Is Indonesia a richer country than Australia? I think it is because its GDP – in PPP terms – is larger than Australia’s. Stephen Howes disagrees. His post makes a very good point about how low per capita GDP remains in Indonesia and other booming economies – much lower than in Australia. But at the risk of seeming to split hairs, I think that tells us that Indonesians as individuals are not richer than Australians. It does not mean that Indonesia is not richer than Australia as a country.
So which matters more – individual wealth or aggregate national wealth? Of course it depends on what we are trying to measure. Per capita GDP is more important when we are measuring individual welfare, and of course that counts. But national wealth is important when we are interested in the capacity of a country to achieve national goals. In my line of work – defence – it is important as a measure of the country’s capacity to build armed forces. But is also helps us understand a country’s capacity to fund other national priorities – including, for example, education.
My piece in The Age a couple of weeks ago that prompted Stephen’s reply mentioned the Indonesia school program. My point was that Indonesia is wealthy enough as a country to build schools for itself, so out funding for schools simply diverts Indonesia’s own spending to another, presumably lower, priority.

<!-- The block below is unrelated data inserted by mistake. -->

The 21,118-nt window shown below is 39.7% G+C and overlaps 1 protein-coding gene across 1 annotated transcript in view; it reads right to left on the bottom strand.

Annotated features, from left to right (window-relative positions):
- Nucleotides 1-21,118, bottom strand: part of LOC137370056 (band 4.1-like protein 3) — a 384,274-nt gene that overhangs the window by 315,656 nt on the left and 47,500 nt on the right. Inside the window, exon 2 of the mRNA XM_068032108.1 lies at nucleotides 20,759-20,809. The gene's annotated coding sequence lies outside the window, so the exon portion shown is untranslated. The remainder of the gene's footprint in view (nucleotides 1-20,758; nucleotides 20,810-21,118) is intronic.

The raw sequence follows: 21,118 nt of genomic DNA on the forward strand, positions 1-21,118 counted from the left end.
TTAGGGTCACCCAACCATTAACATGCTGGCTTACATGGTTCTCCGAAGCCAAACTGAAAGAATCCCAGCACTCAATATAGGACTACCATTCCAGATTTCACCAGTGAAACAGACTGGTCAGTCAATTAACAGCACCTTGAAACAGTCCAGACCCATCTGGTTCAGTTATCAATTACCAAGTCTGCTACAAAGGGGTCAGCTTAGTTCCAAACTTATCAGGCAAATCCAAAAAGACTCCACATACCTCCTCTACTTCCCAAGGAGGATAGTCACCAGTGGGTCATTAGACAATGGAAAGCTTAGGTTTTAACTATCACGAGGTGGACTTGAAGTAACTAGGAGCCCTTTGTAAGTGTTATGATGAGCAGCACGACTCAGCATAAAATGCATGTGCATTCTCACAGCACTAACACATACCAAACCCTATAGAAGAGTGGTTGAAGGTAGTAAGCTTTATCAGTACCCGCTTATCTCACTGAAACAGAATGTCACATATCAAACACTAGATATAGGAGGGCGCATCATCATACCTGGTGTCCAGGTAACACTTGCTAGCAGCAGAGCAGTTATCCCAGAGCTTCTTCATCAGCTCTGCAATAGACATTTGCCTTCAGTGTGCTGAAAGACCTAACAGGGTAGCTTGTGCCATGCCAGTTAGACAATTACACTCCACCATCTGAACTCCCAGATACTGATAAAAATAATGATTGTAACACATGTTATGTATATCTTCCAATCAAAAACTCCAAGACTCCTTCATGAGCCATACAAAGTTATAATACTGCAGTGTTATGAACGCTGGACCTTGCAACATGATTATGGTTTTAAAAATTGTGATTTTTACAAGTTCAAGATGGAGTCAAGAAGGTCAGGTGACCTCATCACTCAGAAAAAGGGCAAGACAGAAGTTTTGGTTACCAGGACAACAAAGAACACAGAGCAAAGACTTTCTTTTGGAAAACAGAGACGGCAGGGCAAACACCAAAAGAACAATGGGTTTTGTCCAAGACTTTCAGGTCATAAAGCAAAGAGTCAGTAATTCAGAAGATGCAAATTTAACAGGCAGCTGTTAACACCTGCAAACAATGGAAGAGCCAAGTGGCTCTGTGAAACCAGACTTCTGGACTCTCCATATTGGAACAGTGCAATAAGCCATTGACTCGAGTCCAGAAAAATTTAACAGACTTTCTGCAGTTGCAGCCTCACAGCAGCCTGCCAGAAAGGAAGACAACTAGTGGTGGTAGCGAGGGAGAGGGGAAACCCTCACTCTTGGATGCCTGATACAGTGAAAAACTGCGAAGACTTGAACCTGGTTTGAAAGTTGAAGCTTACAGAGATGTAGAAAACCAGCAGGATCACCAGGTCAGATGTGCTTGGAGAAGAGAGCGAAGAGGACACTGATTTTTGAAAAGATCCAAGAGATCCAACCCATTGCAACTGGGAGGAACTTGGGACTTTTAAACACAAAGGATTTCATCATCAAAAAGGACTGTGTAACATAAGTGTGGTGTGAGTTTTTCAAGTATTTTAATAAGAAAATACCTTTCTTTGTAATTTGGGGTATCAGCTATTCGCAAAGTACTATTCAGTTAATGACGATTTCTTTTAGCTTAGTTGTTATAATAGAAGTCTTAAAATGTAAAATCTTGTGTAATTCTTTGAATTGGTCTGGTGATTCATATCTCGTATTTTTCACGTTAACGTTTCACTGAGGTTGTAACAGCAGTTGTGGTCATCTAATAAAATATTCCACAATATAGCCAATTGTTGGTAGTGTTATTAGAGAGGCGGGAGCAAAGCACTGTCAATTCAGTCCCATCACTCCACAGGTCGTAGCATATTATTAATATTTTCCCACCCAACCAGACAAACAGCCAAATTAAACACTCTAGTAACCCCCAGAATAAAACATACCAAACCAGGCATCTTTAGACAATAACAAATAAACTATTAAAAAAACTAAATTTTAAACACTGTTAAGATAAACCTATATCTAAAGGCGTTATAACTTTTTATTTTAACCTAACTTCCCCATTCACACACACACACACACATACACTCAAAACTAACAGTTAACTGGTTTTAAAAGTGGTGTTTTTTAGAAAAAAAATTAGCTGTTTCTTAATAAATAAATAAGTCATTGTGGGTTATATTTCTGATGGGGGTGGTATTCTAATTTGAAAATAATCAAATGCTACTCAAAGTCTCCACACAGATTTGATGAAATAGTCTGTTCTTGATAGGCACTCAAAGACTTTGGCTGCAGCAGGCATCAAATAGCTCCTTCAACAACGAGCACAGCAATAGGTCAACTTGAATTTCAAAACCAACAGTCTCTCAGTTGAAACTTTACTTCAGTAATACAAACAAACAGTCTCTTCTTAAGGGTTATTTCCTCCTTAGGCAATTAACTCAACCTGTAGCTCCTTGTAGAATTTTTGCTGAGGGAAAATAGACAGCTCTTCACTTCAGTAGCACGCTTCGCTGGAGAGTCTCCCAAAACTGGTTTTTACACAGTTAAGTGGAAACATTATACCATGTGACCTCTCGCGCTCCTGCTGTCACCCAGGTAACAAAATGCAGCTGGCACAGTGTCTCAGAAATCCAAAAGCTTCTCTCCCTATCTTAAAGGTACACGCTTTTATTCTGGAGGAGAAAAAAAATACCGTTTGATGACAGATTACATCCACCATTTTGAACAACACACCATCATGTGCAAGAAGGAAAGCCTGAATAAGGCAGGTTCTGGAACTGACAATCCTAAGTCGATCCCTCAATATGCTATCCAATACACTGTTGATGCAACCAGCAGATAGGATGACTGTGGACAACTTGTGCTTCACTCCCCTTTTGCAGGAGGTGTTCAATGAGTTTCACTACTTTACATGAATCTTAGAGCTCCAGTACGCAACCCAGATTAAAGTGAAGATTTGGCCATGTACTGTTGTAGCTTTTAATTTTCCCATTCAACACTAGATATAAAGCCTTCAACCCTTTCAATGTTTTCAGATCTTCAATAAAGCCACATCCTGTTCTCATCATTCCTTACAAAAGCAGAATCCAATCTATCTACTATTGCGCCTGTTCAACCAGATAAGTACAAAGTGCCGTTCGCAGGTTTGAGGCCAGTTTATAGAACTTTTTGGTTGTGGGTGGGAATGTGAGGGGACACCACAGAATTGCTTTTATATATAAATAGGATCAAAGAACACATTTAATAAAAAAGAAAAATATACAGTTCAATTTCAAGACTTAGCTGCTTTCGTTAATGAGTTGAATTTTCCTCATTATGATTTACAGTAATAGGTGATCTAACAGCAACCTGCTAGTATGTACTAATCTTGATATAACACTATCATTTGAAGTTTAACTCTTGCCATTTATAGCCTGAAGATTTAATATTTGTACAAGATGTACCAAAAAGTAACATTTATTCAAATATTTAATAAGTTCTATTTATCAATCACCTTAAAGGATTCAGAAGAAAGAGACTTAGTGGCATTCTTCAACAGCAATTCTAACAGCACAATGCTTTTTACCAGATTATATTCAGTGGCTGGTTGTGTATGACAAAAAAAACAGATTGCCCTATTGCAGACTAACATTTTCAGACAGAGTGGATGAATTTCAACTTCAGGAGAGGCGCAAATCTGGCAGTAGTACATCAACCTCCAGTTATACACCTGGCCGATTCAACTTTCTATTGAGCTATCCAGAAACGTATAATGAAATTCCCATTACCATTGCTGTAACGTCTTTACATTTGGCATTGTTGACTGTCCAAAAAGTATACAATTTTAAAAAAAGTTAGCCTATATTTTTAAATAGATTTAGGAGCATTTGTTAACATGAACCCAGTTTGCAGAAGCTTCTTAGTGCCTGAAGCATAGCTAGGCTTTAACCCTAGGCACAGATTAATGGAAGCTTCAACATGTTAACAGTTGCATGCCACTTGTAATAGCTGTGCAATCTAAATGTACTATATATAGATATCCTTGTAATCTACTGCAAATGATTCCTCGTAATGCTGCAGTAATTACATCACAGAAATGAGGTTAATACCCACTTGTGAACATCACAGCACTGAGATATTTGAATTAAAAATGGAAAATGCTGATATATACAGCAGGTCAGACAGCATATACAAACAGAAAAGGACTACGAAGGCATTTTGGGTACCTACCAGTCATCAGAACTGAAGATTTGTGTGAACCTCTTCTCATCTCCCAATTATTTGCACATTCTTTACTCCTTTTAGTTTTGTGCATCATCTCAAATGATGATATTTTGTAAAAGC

More deeply, I think the point about relative levels of national wealth is important in the way Australia sees itself in relation to our neighbours. I think most Australians still see Australia as a rich country surrounded by poor countries – and as a strong country surrounded by weak countries. It has always been that way. Now that is changing. The shift in relative economic weight and therefore national power away from us and towards our neighbours is a major change in our national situation which we are reluctant to face.
Just as Americans seem to be reluctant to address the implications of the shift in relative power to China, we are reluctant to address the implications of the shift in relative power from us to Indonesia. Of course Indonesians will be poorer than Australians for a long time to come, but Indonesia will be richer, and on some critical measures more powerful, than we are.
That is not to say that Indonesia becomes threatening, but it is to say that we have to start taking it a lot more seriously. We need to stop seeing it as a country notable mostly for its poverty, and stop seeing our relationship to it primarily as that of a rich donor helping a poor neighbour – as an object of our charity. We need to start seeing it as a country notable for its strength, and relate to it as an important partner in regional affairs.
Hugh White is Professor of Strategic Studies and Head of the Strategic and Defence Studies Centre at ANU, and a Visiting Fellow at the Lowy Institute for International Policy.